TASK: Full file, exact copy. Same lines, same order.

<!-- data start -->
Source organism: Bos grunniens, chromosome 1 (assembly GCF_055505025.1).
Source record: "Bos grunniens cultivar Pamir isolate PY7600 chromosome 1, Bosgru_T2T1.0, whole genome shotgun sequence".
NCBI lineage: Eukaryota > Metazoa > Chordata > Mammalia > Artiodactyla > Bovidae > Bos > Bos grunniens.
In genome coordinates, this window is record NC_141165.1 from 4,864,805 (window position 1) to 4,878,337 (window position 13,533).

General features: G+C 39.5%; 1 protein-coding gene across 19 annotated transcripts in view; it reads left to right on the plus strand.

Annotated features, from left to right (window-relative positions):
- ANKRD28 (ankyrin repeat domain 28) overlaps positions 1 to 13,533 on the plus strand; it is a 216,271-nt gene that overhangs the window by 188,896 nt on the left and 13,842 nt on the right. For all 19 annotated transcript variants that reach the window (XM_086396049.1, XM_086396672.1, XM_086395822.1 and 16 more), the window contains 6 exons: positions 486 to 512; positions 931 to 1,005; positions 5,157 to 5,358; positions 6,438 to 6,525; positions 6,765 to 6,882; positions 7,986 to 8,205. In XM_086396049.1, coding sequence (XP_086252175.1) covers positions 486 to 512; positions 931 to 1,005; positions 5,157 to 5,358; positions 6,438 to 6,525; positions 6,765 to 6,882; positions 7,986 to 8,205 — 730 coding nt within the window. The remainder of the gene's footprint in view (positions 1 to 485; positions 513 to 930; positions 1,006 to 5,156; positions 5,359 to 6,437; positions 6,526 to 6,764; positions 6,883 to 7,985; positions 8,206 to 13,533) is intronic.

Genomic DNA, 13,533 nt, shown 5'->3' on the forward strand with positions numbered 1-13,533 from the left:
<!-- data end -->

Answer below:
Source organism: Bos grunniens, chromosome 1 (assembly GCF_055505025.1).
Source record: "Bos grunniens cultivar Pamir isolate PY7600 chromosome 1, Bosgru_T2T1.0, whole genome shotgun sequence".
NCBI lineage: Eukaryota > Metazoa > Chordata > Mammalia > Artiodactyla > Bovidae > Bos > Bos grunniens.
In genome coordinates, this window is record NC_141165.1 from 4,864,805 (window position 1) to 4,878,337 (window position 13,533).

General features: G+C 39.5%; 1 protein-coding gene across 19 annotated transcripts in view; it reads left to right on the plus strand.

Annotated features, from left to right (window-relative positions):
- ANKRD28 (ankyrin repeat domain 28) overlaps positions 1 to 13,533 on the plus strand; it is a 216,271-nt gene that overhangs the window by 188,896 nt on the left and 13,842 nt on the right. For all 19 annotated transcript variants that reach the window (XM_086396049.1, XM_086396672.1, XM_086395822.1 and 16 more), the window contains 6 exons: positions 486 to 512; positions 931 to 1,005; positions 5,157 to 5,358; positions 6,438 to 6,525; positions 6,765 to 6,882; positions 7,986 to 8,205. In XM_086396049.1, coding sequence (XP_086252175.1) covers positions 486 to 512; positions 931 to 1,005; positions 5,157 to 5,358; positions 6,438 to 6,525; positions 6,765 to 6,882; positions 7,986 to 8,205 — 730 coding nt within the window. The remainder of the gene's footprint in view (positions 1 to 485; positions 513 to 930; positions 1,006 to 5,156; positions 5,359 to 6,437; positions 6,526 to 6,764; positions 6,883 to 7,985; positions 8,206 to 13,533) is intronic.

Genomic DNA, 13,533 nt, shown 5'->3' on the forward strand with positions numbered 1-13,533 from the left: